So yes my little appliances have been working well, but they're meant for small meal production, and there are up to seven of us here at any one time, so sexy smells wafting through the studio will not do if there's not enough to share! Studio-mate Sarah to the rescue, arriving today with a larger crock pot for our collective nourishment! 

The newest member of the collective, already smellin' up the place good!

Today's inaugural concoction of lentils with seasonal, local veggies, a bit of chicken broth with some curry seasonings was a big hit. I see more goodies simmering in our future. Next up may be a larger grill, and then perhaps a larger kitchen area. 

So you see, 'Homemade Tastes Better on Handmade' aren't just empty words in a catchy slogan to me - we field test it every day!

Saturday, July 28, 2012

Studio La Chouffe: Community & Collaboration

It has indeed been a busy summer, and anyone who only follows me here can tell it from the lack of regular posts (something I'm always trying to improve). So thanks for following if you're still paying attention here, and if you didn't know, you can also keep up with the many doings of Crazy Green either on the facebooks, or on my webpage (linked on the right side bar) or via my endeavor as one of The Village Potters at our website or facebook page. Thanks again.

studio la chouffe

Something I've been wanting to do with this blog is to highlight other sources of my own inspiration. In this case it comes in the form of a visit to Studio la Chouffe, the home of Holly deSaillan clay & mosaic. Holly and I became friends when we both had studios at a community clay studio, and we have remained mutual fans, sources of inspiration and instigation for each other.

My first goal was just to highlight her wonderful slip-straw built studio where she makes her beautiful mosaics, and show how her unique approach of tumbling her clay and glass components makes her works beautiful to see and touch. Well, that's still my goal, but Holly was recently commissioned to make a large (over 30 feet long!) mosaic for the private 'Visiting Garden' at the Department of Social Services in downtown Asheville. Her "Appalachian Animal Parade Mosaic" will feature animals of the area along with tiles representing indigenous plants, and her approach to the project most definitely fits the description of a collaboration, and a true community collaboration at that. The mosaic, and the entire Visiting Garden project, is the brain-child of talented native plant specialist Sadie Adams of Growing Native Nursery.

Holly de Saillan, unloading more ceramic shards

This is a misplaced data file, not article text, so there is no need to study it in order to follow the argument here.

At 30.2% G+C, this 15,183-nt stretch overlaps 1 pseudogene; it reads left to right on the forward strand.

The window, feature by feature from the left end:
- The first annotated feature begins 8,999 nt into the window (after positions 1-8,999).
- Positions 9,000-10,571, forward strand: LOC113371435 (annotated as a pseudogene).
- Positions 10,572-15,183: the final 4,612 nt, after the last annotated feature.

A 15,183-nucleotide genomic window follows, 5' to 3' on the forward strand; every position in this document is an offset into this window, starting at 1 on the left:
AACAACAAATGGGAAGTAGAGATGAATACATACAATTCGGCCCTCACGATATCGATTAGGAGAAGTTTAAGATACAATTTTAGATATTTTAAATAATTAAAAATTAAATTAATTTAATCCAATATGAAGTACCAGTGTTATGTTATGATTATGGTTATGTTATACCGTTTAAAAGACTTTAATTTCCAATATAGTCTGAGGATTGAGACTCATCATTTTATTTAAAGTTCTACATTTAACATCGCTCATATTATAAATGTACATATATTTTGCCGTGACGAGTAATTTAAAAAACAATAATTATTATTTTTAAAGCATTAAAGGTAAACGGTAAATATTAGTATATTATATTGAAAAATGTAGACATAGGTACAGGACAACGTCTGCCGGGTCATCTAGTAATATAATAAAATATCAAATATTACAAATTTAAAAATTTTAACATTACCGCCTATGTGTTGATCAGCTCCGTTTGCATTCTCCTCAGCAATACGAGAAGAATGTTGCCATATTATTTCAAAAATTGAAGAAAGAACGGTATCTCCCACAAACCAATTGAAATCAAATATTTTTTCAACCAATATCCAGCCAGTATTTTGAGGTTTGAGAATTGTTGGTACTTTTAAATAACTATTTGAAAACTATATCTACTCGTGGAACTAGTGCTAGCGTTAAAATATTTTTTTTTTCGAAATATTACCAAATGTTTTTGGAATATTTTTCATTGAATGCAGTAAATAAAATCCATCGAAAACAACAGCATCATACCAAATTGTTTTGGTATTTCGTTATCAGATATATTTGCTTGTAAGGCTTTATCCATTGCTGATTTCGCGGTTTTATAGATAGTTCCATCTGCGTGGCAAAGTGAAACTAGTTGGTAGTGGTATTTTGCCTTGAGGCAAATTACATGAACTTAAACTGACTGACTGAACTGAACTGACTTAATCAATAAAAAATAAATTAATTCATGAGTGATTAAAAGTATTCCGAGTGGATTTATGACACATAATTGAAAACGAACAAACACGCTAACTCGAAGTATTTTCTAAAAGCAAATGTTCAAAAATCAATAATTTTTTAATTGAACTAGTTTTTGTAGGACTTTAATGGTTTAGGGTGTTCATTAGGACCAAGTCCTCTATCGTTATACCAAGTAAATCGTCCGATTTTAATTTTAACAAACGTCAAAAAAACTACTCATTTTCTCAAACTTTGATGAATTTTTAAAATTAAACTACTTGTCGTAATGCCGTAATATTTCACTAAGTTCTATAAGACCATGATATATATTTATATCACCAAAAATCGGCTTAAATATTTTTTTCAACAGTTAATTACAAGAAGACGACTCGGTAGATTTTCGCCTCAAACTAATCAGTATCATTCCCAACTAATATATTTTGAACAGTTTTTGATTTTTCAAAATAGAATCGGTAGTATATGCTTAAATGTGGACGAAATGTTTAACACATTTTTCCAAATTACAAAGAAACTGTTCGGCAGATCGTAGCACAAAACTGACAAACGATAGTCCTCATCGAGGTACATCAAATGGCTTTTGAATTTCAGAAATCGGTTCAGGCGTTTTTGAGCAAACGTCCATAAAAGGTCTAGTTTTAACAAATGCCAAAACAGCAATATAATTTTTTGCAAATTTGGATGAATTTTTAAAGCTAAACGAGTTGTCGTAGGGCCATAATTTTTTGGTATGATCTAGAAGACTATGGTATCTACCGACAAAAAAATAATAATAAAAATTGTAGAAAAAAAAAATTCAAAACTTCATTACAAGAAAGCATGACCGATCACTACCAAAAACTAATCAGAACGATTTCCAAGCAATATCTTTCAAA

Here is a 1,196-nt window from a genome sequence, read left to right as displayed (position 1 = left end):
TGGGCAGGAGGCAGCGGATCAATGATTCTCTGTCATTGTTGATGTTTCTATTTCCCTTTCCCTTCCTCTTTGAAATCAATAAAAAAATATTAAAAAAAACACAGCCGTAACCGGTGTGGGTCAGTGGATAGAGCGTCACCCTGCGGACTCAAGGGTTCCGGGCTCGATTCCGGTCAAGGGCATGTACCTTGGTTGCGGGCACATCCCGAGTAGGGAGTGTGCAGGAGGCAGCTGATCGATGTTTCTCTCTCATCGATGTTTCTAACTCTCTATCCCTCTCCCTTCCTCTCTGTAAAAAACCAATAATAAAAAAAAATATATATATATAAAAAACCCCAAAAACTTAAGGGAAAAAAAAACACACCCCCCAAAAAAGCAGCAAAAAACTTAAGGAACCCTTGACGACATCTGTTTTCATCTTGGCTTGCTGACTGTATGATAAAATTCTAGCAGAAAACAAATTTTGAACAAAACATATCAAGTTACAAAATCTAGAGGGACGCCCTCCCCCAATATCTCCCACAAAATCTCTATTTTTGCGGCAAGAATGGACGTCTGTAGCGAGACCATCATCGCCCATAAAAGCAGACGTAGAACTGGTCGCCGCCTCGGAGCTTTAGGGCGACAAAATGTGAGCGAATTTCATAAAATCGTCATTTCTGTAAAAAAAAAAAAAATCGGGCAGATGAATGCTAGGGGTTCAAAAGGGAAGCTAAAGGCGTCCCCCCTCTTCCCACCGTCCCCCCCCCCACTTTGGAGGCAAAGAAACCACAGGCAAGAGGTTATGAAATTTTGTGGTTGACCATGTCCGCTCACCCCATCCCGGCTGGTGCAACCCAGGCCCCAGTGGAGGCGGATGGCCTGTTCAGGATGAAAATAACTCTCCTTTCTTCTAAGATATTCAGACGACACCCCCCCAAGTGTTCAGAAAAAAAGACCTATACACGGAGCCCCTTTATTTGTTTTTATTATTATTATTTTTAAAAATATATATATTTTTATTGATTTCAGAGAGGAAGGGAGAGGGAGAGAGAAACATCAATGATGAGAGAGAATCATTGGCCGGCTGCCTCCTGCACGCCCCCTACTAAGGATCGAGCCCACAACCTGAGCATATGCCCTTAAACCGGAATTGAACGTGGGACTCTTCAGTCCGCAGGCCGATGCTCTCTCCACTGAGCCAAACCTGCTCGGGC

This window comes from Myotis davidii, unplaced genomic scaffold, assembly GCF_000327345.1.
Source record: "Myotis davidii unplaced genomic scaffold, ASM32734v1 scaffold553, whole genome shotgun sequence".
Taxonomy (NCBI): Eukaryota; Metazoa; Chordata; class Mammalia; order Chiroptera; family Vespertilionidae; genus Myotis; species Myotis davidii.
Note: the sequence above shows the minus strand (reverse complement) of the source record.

To make a mosaic of this size, Holly will use a combination of glass and ceramic shards, along with ceramic tiles. For the tiles that depict indigenous plants, Holly had help from the kids attending the Asheville Community Design Lab through Roots & Wings School of Art (where she will teach this fall). 

native plant tiles (even poison ivy!)

The tiles will line a portion of the wall, and ceramic and glass shards will make up the animals. For the ceramic shards, Holly has called upon Asheville potters to share their rejects and broken pieces*, and I'm very happy that my glaze tests and 'oops' pots will have a good home and a second life in a beautiful piece of art that will bring much happiness to children and their families visiting this garden. 

array of donated pieces awaiting the hammer and tumbler.pieces shown donated by myself, Sarah Wells Rolland, and Kyle Carpenter

My studio mate Sarah at The Village Potters has also made some contributions, and I'm sure more members of The Village Potters will be donating by the end of the commission! 

one of Holly's beautiful mosaics greets you on the path to studio la chouffe

I made a visit to Holly's studio to see the initial process involved in getting ready for this installation, which she will begin in the next week and will complete by the end of August. That seemed daunting itself to me, and after seeing what she's doing to prepare, it's no less daunting in my mind, but having seen Holly's work on other levels, I know she's just the person for the task!

the sweet little 'hula kiln' that will tirelessly fire all the tiles for the Appalachian Animal Parade

Studio la Chouffe is, as I mentioned, of slip-straw construction, and I'm happy to say I helped there too! After the studio frame was built, we had several work parties to fill the walls with a mixture of clay slip and straw bale, packing in beautiful colored bottles that now bring beautiful light into the studio.

inside the cool, clay walls of studio la chouffe, with beautiful, diffused dancing light of many colors!

Holly's partner Basil has continued more studio construction, including a gorgeous back deck. Holly's work and esthetique add to the landscaping that they've done together to make the studio grounds a welcoming place for humans and critters alike.

another happy member of studio la chouffe

I also mentioned Holly's unique approach of tumbling her glass and shards. It's hard to describe the difference this makes. Tumbling of course takes the sharpness off the edges, and gives glass shards a soft hue  and actually brings more depth to the tones in clay shards.